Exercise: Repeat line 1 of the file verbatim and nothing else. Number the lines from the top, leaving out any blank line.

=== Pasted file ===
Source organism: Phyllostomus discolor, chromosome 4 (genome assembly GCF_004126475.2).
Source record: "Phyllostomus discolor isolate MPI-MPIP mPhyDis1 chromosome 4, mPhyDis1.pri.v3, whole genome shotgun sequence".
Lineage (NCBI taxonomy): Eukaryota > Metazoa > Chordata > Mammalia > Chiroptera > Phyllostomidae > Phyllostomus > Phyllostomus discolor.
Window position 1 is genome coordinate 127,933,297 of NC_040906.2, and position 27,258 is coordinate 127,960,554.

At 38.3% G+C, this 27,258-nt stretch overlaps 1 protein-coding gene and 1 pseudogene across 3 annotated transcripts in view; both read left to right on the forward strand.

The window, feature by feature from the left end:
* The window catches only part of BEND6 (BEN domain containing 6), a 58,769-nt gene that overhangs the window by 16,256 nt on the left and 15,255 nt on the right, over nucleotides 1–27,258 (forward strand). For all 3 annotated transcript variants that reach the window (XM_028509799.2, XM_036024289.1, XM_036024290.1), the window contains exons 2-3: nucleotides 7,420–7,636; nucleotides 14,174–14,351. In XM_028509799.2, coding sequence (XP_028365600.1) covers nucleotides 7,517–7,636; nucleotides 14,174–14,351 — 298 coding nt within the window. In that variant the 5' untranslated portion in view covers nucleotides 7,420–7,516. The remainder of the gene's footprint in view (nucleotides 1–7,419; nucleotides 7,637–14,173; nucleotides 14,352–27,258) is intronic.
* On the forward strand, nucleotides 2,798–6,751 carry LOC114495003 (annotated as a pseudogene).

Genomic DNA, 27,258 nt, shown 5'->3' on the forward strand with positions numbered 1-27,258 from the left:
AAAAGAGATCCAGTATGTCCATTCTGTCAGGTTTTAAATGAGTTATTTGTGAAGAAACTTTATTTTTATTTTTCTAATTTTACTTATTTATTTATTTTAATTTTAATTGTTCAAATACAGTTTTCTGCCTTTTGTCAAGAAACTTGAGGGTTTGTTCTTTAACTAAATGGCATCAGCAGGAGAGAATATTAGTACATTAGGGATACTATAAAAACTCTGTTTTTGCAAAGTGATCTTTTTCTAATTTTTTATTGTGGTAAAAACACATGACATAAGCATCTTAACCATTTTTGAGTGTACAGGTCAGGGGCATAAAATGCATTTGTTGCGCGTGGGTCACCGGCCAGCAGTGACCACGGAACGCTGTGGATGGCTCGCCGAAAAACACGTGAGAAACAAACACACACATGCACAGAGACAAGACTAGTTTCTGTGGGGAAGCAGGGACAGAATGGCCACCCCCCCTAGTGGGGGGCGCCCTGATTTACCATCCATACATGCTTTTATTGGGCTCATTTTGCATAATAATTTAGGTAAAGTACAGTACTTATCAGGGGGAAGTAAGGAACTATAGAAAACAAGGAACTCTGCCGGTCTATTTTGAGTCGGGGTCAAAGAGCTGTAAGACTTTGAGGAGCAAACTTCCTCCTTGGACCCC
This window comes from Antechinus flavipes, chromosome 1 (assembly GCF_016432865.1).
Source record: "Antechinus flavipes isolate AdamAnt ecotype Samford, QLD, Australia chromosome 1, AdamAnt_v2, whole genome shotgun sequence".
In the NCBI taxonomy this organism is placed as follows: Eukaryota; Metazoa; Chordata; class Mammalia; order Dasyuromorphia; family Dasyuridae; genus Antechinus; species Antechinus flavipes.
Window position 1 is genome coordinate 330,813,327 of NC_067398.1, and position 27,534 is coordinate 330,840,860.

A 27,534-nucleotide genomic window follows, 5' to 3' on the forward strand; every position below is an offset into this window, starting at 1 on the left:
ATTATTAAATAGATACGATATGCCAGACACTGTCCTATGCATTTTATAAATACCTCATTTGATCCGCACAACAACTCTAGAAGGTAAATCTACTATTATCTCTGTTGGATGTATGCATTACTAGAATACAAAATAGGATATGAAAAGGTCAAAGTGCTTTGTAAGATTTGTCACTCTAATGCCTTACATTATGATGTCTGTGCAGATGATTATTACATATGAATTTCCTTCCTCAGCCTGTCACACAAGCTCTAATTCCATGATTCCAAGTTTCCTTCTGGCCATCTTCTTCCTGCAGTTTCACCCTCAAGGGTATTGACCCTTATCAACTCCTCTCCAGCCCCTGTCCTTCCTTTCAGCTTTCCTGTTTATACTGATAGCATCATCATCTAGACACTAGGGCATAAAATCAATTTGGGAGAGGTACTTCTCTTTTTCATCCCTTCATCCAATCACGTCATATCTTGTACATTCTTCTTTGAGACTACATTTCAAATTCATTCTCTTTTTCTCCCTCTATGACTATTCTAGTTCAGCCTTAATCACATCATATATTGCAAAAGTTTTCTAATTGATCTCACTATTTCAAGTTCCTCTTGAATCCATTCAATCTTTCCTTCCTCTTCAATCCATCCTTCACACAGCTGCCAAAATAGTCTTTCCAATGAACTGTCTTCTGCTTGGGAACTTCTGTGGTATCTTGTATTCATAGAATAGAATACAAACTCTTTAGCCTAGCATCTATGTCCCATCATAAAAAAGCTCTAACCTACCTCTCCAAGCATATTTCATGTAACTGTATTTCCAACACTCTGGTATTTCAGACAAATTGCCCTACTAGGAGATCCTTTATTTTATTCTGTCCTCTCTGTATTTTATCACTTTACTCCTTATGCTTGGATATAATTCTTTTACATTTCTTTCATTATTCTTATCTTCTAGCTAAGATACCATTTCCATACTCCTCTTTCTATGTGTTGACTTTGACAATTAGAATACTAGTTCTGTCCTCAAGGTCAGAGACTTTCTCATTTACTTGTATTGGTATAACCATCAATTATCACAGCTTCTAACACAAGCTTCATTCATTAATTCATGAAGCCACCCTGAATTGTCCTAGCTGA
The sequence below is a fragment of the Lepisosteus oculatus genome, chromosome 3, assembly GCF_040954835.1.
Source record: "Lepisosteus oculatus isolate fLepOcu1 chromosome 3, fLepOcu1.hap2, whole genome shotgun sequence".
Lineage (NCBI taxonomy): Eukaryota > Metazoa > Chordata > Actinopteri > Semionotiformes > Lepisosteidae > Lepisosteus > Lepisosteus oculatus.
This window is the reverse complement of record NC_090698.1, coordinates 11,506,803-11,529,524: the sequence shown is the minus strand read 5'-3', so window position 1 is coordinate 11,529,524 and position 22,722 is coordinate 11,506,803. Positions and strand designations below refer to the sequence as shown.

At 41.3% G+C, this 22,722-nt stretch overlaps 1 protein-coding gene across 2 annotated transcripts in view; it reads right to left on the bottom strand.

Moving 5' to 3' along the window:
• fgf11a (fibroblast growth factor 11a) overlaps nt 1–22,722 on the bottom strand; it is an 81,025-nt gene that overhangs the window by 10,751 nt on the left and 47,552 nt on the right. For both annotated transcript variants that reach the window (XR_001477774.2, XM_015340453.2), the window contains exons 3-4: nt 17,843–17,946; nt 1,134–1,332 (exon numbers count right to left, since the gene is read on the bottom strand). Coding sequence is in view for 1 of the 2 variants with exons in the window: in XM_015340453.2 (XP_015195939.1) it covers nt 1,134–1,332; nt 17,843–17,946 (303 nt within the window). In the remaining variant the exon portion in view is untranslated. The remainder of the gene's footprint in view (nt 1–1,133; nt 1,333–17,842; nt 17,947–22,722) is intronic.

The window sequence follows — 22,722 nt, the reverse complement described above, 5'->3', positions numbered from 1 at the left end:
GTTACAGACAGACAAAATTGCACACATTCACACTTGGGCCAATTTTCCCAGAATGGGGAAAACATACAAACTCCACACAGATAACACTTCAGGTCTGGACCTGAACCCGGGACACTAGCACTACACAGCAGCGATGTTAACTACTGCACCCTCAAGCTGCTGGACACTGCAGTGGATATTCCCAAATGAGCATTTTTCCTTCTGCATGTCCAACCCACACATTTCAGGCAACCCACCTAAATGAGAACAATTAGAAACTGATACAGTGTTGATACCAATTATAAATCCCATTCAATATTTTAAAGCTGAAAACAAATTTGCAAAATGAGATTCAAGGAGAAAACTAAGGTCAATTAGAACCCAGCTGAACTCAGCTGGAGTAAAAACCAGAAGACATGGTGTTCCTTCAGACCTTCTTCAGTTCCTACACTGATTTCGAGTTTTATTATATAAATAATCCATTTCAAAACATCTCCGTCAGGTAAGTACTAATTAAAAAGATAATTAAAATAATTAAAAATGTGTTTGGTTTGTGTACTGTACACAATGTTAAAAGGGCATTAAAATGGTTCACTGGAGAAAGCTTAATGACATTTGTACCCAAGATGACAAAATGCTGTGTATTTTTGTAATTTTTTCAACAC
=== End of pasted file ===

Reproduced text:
Source organism: Phyllostomus discolor, chromosome 4 (genome assembly GCF_004126475.2).